Work was just finished on the Blackfriars Bridge in London, which is now the largest solar bridge in the world. The renovation of the Victorian-era bridge was part of the larger modernization project for the adjoining Blackfriar’s railway station. The station has been fitted with 4,400 photovoltaic panels, which are expected to reduce the station's CO2 emissions by an estimated 511 tons (563 tons) per year. Work began in spring 2009 and the station was operationally complete in time for the 2012 Olympics, with the solar array installation complete in March 2013. The full refurbishment of the station is now also complete. The nearly 20,000-square-feet of new panels are intended to offset about 50% of the station’s energy costs. The adding of solar panels was part of a redesign for the Southfriars Station which includes a new entrance on the south bank of the River Thames, four new platforms and a improved Underground station. The station is a key part of the £6.5 billion (US$10.72 billion) Thameslink Programme, which aims to increase train capacity on one of Europe's busiest stretches of railway running from north to south through central London. "Our work at Blackfriars demonstrates two key benefits of solar," says Frans van den Heuvel, CEO of Solarcentury told Gizmag. "First, it can be integrated into the architecture to create a stunning addition to London’s skyline. Second, it can be integrated into the most complex of engineering projects; in this case being built above a construction site, over a rail track over a river."
The Traneberg Bridge in Stockholm once possessed the world's largest concrete bridge vaults. That was in 1934 following it's completion based on a design from Swedish Modernist Paul Hedqvist. With its size record long surpassed, Swedish firm Visiondivision are calling for alterations to the structure that would garner another wave of notoriety for the bridge some 80 years later. Spanning the Tranebergssund River, the bridge connects a central island of Stockholm city, Kungsholmen, to an outer suburb. Since the 30s the bridge has grown in size to accommodate increased vehicular traffic. The expansions, however, have served to alienate pedestrians using the crossing. Seeking a creative alternative to walking beside a busy highway, Visiondivision is proposing the space beneath the bridge be used as passage for those traversing the river on foot. Such a re-purposing would require minor changes to the extant structure with stairs, fencing, and proper lighting rendering the underbelly usable. The pillars of the Traneberg come ready-made with a hole that would allow for uninterrupted passage along the vault. In the eyes of Visiondivision, the site's potential goes beyond simply creating a more pleasant pedestrian circulation. Renderings show red concrete stairs doubling as seating for films or art to be projected or displayed on the surfaces of the bridge's pillars, though noise and pollution from the road above could have an impact on such activities. The new foot-traffic could also justify the presence of small commercial kiosks, the designers added, to be located on the flat portions of the underside abutting both ends of the vault. How the project will account for the trolls known to frequent bridges in the area remains unclear.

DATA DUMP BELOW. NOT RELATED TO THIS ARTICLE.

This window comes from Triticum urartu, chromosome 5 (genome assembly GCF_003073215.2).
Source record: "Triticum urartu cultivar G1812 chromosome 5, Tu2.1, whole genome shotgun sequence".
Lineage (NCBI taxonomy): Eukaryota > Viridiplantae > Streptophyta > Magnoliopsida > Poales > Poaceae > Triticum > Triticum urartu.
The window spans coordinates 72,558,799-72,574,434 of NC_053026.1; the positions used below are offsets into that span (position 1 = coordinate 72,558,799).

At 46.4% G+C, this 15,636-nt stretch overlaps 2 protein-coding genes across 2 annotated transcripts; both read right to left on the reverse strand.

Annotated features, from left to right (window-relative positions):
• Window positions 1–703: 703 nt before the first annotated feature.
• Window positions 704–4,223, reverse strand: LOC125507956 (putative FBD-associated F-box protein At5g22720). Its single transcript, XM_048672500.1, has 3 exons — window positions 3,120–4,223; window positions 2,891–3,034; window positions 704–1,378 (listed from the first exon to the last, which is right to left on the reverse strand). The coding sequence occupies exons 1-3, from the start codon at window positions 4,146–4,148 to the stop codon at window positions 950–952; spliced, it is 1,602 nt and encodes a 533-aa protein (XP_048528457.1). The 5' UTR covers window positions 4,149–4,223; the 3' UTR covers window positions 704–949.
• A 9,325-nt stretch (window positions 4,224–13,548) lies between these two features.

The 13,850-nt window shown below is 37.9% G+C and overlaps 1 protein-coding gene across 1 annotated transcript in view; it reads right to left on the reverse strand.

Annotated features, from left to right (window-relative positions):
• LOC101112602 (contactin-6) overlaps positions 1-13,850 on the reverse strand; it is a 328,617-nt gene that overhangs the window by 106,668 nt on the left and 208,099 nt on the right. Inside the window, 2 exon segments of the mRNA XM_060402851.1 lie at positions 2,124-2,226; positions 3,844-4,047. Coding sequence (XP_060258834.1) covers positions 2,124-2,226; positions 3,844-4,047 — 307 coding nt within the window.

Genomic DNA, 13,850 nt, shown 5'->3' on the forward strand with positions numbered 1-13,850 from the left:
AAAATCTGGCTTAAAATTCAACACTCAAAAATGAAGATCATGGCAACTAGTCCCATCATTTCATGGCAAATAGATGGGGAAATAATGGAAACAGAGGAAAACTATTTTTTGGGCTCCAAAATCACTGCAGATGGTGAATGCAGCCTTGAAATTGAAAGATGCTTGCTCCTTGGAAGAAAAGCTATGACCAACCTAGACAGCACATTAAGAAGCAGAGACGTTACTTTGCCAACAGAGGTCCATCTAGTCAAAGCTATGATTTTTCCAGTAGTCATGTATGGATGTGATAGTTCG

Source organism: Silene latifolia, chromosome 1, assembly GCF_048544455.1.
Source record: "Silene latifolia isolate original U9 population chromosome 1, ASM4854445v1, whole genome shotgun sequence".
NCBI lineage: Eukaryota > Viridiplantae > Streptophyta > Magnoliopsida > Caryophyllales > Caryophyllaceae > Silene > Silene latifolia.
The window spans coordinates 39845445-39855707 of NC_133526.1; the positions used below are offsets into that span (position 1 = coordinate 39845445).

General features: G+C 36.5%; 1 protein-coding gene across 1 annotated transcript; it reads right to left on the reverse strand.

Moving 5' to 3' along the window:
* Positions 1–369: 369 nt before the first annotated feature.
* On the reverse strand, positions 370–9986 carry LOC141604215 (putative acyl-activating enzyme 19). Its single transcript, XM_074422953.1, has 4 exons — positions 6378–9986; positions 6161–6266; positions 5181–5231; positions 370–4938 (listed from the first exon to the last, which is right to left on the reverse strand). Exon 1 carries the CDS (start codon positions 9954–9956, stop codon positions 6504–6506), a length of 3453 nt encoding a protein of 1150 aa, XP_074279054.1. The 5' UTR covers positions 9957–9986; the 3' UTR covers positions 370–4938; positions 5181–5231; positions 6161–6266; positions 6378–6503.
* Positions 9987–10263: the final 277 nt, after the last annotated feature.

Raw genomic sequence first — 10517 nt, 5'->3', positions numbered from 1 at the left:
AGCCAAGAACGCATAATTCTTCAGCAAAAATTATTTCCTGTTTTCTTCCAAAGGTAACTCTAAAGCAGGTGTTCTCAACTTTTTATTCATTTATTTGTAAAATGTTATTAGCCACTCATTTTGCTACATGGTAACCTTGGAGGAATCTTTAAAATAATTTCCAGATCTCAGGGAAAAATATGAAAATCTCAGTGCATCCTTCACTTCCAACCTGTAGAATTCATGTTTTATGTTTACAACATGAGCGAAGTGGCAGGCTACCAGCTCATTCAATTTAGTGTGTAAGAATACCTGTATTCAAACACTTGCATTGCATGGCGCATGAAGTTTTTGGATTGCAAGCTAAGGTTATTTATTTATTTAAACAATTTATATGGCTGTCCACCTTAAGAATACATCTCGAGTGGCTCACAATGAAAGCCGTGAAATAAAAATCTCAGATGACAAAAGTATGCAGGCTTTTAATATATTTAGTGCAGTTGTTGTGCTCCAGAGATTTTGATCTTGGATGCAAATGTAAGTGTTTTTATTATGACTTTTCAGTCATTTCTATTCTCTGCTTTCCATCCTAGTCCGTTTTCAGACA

“We got very attracted to the project, and to the idea of making something that reconnects Los Angeles,” Zoltan Pali said of Taylor Yard Bridge, the pedestrian and bicycle bridge designed by his firm, Studio Pali Fekete architects (SPF:a). Originally introduced as part of a mitigations package twenty-two years ago, the bridge, which will span the Los Angeles River between Cypress Park and Elysian Valley, should be completed within two years at a cost of $5.3 million. “Frankly bridges are a very interesting topic,” Pali said. “It’s also one of those types of things that you can design ten bridges in ten minutes, there’s so many different ways of looking at it.” In the case of the Taylor Yard Bridge, the designers faced a unique set of challenges. Large power lines on the Taylor Yard side of the 360-foot span limited the height of the bridge. Also on the Taylor Yard side is a maintenance road, hampering access to the riverbank; on the opposite side is a narrow bike path. Finally, the two banks are about ten feet apart in height, necessitating a 3 percent grade. “[We] had a lot of issues we had to deal with from the standpoint of geometry,” Pali said. To deal with those concerns, and to minimize construction time, Pali and his colleagues chose a lightweight steel construction that eliminated the need for supports in the river bed. The body of the bridge is a 30-foot-by-30-foot box truss, painted orange. A DWP recycled water pipeline, painted purple, will provide a contrasting splash of color. The 17-foot-wide road platform, designed with lanes for pedestrian and bicycle use, “kind of floats, almost seems as if it’s suspended” within the truss, Pali said. The Taylor Yard Bridge is more than just a solution to a set of practical problems. It’s also Pali’s way of pushing back against over-the-top bridge designs. “Truth be told, we really wanted to have a counterpoint philosophically and architecturally from the sort of heroics that lots of folks go through to make bridges,” he explained. The designers aimed for “simplicity, elegance. We wanted to refer to those really beautiful, utilitarian bridges you see around the world, plus the railroad bridges that used to span the LA River. Just do what you need.”